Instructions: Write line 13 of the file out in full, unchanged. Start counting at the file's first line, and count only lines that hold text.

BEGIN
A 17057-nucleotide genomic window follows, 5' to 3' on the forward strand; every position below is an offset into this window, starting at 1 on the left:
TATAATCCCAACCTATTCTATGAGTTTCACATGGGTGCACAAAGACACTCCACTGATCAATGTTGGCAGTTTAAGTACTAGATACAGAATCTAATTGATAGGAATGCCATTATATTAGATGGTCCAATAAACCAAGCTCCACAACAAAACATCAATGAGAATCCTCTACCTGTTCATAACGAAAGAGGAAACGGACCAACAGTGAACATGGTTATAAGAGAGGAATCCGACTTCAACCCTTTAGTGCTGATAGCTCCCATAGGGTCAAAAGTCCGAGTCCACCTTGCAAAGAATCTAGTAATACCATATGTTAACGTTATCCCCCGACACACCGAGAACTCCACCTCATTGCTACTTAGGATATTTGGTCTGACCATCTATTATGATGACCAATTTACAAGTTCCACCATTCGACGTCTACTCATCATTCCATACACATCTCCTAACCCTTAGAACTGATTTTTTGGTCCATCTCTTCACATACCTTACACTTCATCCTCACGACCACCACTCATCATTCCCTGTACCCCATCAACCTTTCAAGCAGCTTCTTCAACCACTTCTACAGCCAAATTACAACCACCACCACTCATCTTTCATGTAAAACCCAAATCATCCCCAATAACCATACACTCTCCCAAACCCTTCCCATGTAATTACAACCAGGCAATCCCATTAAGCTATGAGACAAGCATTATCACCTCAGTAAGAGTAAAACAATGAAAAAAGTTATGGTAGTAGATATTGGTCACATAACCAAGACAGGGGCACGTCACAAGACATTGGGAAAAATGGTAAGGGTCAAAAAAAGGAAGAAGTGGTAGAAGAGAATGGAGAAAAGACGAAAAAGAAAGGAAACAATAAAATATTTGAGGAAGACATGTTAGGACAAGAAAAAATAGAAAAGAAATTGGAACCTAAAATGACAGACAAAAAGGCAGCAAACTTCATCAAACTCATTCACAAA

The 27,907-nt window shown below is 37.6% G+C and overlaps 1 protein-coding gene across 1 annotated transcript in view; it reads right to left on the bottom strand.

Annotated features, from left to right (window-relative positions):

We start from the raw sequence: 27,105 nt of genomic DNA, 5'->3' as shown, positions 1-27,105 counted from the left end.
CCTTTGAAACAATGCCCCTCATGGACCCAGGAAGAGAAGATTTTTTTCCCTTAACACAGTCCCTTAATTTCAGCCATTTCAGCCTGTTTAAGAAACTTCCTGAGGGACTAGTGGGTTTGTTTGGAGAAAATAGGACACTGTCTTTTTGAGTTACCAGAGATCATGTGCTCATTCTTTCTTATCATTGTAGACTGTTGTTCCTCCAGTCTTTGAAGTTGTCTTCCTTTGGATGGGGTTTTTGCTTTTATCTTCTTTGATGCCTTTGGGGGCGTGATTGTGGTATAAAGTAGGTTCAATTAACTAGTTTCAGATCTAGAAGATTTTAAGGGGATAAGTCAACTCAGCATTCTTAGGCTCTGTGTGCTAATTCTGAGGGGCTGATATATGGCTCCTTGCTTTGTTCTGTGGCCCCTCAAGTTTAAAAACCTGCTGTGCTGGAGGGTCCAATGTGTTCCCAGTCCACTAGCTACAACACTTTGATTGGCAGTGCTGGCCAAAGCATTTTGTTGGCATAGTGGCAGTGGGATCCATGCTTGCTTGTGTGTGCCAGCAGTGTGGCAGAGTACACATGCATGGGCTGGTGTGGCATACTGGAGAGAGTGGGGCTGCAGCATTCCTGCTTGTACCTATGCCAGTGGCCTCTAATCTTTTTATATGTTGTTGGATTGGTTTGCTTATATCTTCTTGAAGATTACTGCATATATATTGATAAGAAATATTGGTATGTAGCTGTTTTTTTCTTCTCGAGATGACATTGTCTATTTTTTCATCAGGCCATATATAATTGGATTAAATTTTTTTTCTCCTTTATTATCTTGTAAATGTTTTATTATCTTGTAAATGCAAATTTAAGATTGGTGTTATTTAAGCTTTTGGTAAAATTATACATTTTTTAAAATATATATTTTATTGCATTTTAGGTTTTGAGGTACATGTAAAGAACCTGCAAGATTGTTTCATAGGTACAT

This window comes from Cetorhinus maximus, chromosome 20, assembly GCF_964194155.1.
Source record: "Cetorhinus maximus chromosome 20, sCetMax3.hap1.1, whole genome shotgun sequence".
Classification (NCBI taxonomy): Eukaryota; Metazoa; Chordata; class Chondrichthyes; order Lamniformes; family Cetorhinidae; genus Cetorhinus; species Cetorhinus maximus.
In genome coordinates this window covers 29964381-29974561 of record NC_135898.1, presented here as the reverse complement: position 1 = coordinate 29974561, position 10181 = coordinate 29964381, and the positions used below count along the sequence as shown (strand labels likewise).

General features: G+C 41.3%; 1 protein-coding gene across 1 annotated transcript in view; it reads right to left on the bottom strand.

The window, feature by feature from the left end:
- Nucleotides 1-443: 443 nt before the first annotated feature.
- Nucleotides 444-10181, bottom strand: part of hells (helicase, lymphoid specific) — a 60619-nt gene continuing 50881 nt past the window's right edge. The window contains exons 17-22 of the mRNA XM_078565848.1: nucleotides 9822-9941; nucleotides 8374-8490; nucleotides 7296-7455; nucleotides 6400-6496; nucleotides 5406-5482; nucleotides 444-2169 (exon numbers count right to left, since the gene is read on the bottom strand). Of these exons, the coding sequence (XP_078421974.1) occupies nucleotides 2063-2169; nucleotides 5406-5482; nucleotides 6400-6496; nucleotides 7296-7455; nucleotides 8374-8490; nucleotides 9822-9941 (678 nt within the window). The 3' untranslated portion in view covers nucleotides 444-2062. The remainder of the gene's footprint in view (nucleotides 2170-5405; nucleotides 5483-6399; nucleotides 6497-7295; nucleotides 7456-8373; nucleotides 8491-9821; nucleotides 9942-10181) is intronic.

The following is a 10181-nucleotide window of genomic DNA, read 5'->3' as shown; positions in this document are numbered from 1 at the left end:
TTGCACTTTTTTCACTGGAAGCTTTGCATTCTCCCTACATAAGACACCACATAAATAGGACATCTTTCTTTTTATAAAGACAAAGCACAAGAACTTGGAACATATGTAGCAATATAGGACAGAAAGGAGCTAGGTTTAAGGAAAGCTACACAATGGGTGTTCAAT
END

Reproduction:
- Nucleotides 1-443: 443 nt before the first annotated feature.